BHSU graduate discovers passion for research

Author: BHSU Communications/Friday, May 9, 2014/Categories: 2014

            Black Hills State University student Kaitlin Schneider, psychology major from Sturgis, with Dr. Aris Karagiorgakis, Black Hills State University assistant professor of psychology, during the National Conference for Undergraduate Research in Lexington, Ky.

As a psychology major at Black Hills State University, Kaitlin Schneider devoted much of her time to research and other experiential learning projects &ndash opportunities that helped her to apply her classroom learning to the process of discovery.

"I really have found a love for research," Schneider said. "When things that you are supposed to do in a classroom for homework become your hobby I think you have to pursue it."

Schneider, who started her collegiate career while still a senior at Sturgis Brown High School, has spent the last several years involved in a variety of research projects, one which awarded her the top undergraduate oral presentation at this year&rsquos Black Hills Research Symposium (BHRS).

While her time as a BHSU undergraduate will come to an end tomorrow, Schneider&rsquos career in academia is just beginning. Schneider is one of more than 420 graduation candidates for the University&rsquos 167th commencement ceremony tomorrow at 10 a.m. in the Donald E. Young Sports and Fitness Center.

She will spend the summer applying to doctoral programs with a goal of becoming a college professor.

Schneider hopes to find a school where she can continue her research on stress reduction and how art, specifically drawing, affects people.  During her time as a BHSU undergraduate, Schneider has been involved with several research projects, two of which she recently presented at the National Conference for Undergraduate Research in Lexington, Ky.: "Distinguishing the Meditative Benefits of Drawing Within and Without Borders on Acute Stress Levels" and "Drawing for 15 Minutes Prior to a Police Lineup Identification Task May Enhance Eyewitness Accuracy."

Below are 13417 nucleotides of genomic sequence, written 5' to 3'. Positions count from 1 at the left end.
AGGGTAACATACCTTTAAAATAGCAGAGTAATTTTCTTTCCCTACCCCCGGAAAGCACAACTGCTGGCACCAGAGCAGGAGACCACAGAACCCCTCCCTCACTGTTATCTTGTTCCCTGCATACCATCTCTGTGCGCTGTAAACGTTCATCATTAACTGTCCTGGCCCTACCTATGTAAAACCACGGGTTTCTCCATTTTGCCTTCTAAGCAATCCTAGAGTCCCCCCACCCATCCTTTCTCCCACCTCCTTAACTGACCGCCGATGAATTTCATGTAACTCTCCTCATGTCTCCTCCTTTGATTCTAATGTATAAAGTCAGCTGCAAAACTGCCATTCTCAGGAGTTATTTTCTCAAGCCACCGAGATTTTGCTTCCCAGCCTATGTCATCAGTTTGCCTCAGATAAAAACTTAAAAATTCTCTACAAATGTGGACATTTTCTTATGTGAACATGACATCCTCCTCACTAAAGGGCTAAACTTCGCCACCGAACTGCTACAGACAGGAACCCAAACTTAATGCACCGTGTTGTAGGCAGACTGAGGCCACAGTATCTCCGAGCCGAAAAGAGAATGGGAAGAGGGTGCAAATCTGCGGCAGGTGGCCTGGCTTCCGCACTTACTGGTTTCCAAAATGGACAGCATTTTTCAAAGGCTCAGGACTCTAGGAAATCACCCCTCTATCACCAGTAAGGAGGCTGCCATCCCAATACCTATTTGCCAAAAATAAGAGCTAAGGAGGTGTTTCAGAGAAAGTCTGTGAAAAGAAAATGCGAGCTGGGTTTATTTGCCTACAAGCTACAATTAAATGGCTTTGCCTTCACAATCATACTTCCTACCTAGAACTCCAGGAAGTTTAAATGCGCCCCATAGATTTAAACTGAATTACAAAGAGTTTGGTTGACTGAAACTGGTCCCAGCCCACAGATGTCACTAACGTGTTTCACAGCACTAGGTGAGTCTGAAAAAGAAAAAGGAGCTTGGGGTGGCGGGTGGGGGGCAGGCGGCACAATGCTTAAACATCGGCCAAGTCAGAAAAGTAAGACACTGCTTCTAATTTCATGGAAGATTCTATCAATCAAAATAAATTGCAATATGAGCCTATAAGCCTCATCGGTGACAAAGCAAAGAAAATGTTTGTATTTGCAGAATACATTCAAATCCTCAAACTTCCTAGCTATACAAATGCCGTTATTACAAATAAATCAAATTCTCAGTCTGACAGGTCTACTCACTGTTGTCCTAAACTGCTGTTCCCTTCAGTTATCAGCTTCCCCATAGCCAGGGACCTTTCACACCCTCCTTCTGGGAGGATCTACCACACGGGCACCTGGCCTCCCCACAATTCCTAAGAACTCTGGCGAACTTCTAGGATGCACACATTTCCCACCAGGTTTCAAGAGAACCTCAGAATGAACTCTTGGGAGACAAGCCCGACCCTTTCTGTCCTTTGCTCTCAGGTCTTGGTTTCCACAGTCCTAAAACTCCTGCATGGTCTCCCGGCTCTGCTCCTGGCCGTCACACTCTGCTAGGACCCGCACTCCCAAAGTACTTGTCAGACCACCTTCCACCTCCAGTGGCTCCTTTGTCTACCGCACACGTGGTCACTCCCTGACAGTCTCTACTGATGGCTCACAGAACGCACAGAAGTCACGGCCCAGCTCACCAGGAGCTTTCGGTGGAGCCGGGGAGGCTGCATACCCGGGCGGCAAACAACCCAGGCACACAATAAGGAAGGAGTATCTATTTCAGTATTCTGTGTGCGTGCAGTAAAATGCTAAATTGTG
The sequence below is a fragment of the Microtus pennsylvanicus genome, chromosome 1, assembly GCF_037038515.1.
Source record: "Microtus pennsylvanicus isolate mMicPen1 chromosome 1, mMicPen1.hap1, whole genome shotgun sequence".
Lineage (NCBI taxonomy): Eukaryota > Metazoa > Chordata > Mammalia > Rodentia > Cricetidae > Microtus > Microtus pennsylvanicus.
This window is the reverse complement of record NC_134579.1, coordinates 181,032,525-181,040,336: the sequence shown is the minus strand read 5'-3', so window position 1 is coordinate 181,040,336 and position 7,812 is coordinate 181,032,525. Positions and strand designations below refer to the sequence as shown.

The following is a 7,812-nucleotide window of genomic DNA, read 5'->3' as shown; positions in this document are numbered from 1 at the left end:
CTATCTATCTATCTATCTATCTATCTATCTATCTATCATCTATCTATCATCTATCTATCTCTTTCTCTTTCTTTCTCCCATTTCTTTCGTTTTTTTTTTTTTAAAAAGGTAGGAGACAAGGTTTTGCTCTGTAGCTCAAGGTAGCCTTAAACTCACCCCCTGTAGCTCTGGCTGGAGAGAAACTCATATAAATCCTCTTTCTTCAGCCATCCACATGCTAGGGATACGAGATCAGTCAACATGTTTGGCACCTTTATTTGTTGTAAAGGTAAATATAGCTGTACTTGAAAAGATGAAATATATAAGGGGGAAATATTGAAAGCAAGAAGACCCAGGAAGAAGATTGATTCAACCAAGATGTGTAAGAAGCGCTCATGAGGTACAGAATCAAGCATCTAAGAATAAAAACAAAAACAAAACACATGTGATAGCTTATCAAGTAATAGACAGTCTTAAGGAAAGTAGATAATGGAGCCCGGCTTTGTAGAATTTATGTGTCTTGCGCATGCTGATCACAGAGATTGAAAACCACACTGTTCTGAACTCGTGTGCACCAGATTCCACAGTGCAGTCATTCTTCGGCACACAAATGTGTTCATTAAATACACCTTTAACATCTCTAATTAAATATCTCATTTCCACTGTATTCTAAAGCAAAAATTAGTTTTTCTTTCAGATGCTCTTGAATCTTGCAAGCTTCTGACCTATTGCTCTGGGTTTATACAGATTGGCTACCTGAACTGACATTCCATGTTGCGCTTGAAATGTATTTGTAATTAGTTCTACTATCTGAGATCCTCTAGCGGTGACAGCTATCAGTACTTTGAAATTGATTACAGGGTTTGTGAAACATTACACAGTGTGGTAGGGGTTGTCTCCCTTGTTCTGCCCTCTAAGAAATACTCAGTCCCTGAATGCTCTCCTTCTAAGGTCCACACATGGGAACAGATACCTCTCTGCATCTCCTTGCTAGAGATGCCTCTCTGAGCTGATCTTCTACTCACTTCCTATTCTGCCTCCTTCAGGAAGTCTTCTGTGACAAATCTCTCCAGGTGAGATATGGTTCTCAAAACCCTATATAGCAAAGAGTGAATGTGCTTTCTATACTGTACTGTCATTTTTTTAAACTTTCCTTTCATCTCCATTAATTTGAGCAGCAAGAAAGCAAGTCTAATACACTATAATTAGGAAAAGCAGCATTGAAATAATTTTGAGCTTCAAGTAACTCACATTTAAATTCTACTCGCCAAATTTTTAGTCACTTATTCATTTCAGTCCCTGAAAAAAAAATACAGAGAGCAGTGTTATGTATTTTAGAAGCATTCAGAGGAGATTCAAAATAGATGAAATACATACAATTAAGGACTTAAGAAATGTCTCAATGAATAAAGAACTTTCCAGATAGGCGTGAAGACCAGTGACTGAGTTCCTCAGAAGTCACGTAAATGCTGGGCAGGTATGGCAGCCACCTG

She received the top undergraduate oral presentation at the BHRS for her meditative benefits of drawing research, and used that same research as her capstone project for her University Honors Program. Schneider is also a student research assistant working with Dr. Mary Caton-Rosser, assistant professor of mass communication, and Dr. Bobbi Looney, assistant professor of management, on the benefits of integrating social media into the classroom.   

Schneider decided on her career path after taking a social psychology course with Dr. Aris Karagiorgakis, Black Hills State University assistant professor of psychology. "The material was so interesting and the lectures were so engaging," she said. "I was emailing the professor questions whenever I thought about the material, and I would pop into his office and want to talk about it all the time. I realized how much I was enjoying it."

It was also through Karagiorgakis that Schneider developed her passion for research and the life in academia.

Thanks to a grant, Schneider will also begin a new research project this summer where she will measure glucose levels after drawing and how it affects stress levels. In August, she will travel with Karagiorgakis to Washington, D.C. to present her research on eyewitness identification at the American Psychological Association convention.

Schneider said BHSU was a perfect fit for her.

"I love BHSU. I think my future has been set up for success here. The experiential learning has been BHSU&rsquos best asset for me as a student. You discover so much more than what you learn in the classroom."

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